So far, only three vaccines have been authorized for emergency use or FDA-approved in the United States to prevent coronavirus disease 2019 (COVID-19).
These three vaccines include BNT16
2b2 (Pfizer-BioNTech - FDA-approved) and mRNA-1273 (Moderna -authorized for emergency use), both of which are mRNA-based vaccines, as well as Ad.26.COV2.S (Janssen -authorized for emergency use).
Both the Pfizer BNT162b2 and Moderna mRNA-1273 are administered primarily as double-doses, with a third booster shot that has recently been approved after six months.
The Janssen Ad.26.COV2.S is a replication-incompetent adenoviral vector vaccine and is primarily administered as a single dose; however, the U.S. Food and Drug Administration (FDA) has recently advised Ad.26.COV2.S recipients to receive a booster dose of any approved COVID-19 vaccine after two months.
In July 2021, data from the Vaccine Adverse Event Reporting System (VAERS) indicated that more cases of GBS were being reported after vaccination with Ad.26.COV2.S in comparison to other mRNA vaccines resulting in the U.S. FDA adding a warning about GBS to the Ad.26.COV2.S vaccine fact sheet. GBS is being monitored in the Vaccine Safety Datalink as part of ongoing rapid and prospective COVID-19 vaccine safety surveillance efforts.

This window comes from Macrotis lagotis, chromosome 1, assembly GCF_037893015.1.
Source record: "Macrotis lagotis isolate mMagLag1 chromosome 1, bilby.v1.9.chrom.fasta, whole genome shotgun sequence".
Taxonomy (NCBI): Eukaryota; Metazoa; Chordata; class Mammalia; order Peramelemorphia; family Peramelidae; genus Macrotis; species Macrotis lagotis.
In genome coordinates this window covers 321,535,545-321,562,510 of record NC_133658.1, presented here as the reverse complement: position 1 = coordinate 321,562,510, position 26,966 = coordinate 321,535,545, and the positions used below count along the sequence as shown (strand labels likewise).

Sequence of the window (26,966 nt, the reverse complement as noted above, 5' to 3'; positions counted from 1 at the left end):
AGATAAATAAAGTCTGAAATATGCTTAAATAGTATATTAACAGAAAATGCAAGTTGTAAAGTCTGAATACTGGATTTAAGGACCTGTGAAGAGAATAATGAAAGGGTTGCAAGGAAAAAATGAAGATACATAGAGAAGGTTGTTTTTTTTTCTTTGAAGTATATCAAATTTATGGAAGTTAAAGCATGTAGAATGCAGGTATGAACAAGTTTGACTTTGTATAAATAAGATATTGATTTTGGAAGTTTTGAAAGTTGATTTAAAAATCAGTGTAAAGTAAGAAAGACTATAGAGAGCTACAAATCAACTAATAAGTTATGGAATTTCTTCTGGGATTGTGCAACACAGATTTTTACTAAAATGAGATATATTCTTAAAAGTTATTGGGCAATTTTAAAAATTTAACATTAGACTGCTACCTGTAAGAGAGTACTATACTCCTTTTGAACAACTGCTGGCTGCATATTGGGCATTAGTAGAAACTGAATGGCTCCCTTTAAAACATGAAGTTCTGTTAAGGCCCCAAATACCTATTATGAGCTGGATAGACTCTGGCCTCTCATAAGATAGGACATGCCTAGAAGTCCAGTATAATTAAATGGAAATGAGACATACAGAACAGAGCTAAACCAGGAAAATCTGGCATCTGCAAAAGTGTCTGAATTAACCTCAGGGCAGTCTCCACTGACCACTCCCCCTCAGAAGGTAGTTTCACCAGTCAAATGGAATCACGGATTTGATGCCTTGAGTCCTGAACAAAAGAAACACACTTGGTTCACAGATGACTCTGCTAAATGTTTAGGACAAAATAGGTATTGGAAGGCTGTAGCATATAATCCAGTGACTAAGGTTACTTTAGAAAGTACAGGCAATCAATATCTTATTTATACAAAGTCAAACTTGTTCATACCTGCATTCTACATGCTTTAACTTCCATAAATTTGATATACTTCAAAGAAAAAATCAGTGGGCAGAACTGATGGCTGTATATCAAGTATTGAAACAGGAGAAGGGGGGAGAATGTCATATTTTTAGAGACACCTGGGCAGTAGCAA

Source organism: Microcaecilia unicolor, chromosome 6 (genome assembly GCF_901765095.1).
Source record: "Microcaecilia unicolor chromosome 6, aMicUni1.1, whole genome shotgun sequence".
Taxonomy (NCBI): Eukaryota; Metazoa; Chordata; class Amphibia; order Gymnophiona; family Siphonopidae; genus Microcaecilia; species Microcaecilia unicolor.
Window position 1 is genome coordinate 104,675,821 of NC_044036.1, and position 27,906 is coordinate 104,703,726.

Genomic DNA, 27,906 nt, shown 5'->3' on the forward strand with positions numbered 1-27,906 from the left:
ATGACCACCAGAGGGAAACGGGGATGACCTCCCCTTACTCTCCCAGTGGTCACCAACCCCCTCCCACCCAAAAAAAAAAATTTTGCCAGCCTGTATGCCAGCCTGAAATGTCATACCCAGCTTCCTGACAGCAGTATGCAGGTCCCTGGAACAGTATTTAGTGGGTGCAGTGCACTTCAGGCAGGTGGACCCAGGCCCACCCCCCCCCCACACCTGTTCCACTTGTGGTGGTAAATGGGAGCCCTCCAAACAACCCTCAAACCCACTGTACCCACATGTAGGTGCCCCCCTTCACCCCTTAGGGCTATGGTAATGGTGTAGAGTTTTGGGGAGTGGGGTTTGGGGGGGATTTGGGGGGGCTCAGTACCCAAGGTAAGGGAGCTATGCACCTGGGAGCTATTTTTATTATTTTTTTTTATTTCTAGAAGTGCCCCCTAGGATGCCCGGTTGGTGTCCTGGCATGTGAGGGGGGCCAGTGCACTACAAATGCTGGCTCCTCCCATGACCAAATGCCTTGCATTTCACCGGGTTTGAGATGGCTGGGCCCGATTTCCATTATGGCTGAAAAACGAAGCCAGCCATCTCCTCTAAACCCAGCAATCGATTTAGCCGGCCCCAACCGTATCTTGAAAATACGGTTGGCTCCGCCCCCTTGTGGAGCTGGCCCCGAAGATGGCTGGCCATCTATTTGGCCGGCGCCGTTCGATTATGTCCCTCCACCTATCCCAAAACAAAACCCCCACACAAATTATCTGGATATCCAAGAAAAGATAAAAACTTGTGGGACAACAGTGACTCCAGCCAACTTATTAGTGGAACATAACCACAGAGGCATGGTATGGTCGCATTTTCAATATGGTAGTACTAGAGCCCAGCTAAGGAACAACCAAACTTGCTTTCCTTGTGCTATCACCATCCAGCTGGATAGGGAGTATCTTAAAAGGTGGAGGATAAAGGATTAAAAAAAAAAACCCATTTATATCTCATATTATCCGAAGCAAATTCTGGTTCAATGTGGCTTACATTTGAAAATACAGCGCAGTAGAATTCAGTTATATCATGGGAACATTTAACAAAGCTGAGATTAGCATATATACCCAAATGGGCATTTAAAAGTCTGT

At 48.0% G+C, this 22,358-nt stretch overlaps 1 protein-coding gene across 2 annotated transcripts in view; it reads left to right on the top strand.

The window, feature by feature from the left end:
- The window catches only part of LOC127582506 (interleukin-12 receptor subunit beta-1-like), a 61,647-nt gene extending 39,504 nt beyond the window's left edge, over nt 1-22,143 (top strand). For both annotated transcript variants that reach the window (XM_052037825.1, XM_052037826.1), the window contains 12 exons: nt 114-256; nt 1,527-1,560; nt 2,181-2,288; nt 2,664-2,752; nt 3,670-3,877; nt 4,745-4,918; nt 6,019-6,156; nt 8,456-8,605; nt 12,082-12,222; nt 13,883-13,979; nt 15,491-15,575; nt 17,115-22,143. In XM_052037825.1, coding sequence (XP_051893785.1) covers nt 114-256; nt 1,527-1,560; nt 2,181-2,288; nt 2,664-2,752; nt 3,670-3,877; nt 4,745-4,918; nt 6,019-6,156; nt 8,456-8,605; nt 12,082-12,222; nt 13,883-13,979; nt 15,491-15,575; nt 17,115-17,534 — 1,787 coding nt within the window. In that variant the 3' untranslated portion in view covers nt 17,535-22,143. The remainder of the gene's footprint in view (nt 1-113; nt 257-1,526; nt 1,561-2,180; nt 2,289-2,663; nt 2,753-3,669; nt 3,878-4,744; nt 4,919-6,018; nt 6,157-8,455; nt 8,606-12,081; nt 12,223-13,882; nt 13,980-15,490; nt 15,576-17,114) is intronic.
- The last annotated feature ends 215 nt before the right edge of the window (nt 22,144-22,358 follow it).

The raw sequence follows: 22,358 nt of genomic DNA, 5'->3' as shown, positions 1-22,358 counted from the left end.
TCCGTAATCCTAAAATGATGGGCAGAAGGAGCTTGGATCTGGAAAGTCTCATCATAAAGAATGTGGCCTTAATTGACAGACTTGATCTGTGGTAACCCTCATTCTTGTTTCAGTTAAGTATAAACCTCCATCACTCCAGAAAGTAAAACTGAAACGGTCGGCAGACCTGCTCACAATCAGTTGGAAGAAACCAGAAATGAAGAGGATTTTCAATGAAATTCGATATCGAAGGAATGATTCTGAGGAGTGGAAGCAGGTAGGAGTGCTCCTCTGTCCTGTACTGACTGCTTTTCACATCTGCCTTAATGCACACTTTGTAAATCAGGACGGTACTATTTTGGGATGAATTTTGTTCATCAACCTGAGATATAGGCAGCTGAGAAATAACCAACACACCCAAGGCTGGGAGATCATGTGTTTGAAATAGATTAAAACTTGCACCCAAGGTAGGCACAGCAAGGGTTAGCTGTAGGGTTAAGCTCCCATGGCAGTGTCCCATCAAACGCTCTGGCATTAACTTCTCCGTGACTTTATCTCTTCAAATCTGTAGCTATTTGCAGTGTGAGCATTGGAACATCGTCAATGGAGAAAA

In the current study, the study team compiled available data from the interim analysis of the number of cases of Guillain-Barré Syndrome or GBS and the risks posed by different vaccines.
All necessary and relevant data for the current study were obtained from the Vaccine Safety Datalink, which is a collaboration between nine U.S. integrated healthcare systems and the U.S. Centers for Disease Control and Prevention (CDC).
The study data was contributed by eight data-contributing organizations including Kaiser Permanente in Colorado, Northern California, Northwest, Southern California, and Washington, Marshfield Clinic, HealthPartners, and Denver Health. All organizations had access to comprehensive medical records, including vaccinations for a total of 10,158,003 people over the age of 12 years as of November 10, 2021.
Timing of Guillain-Barré Syndrome Symptom Onset after COVID-19 Vaccination
Vaccination data between December 13, 2020, through November 13, 2021, were analyzed. During this time, a total of 14,723,318 doses of COVID-19 vaccines were administered, including 467,126 doses of Ad.26.COV2.S, 8,573,823 doses of BNT162b2, and 5,682,369 doses of mRNA-1273. Eleven cases of GBS after Ad.26.COV2.S were confirmed.
Importantly weekly analyses were used to compare the outcome incidence observed during a risk interval after vaccination between 1-21 days or 1-42 days with outcome incidence expected. The expected outcome incidence was derived from vaccinated comparators who were concurrently (on the same day) in a postvaccination comparison interval between 22-42 days or 43-84 days, respectively. Separate analyses were also obtained from unvaccinated comparators who were concurrently unvaccinated.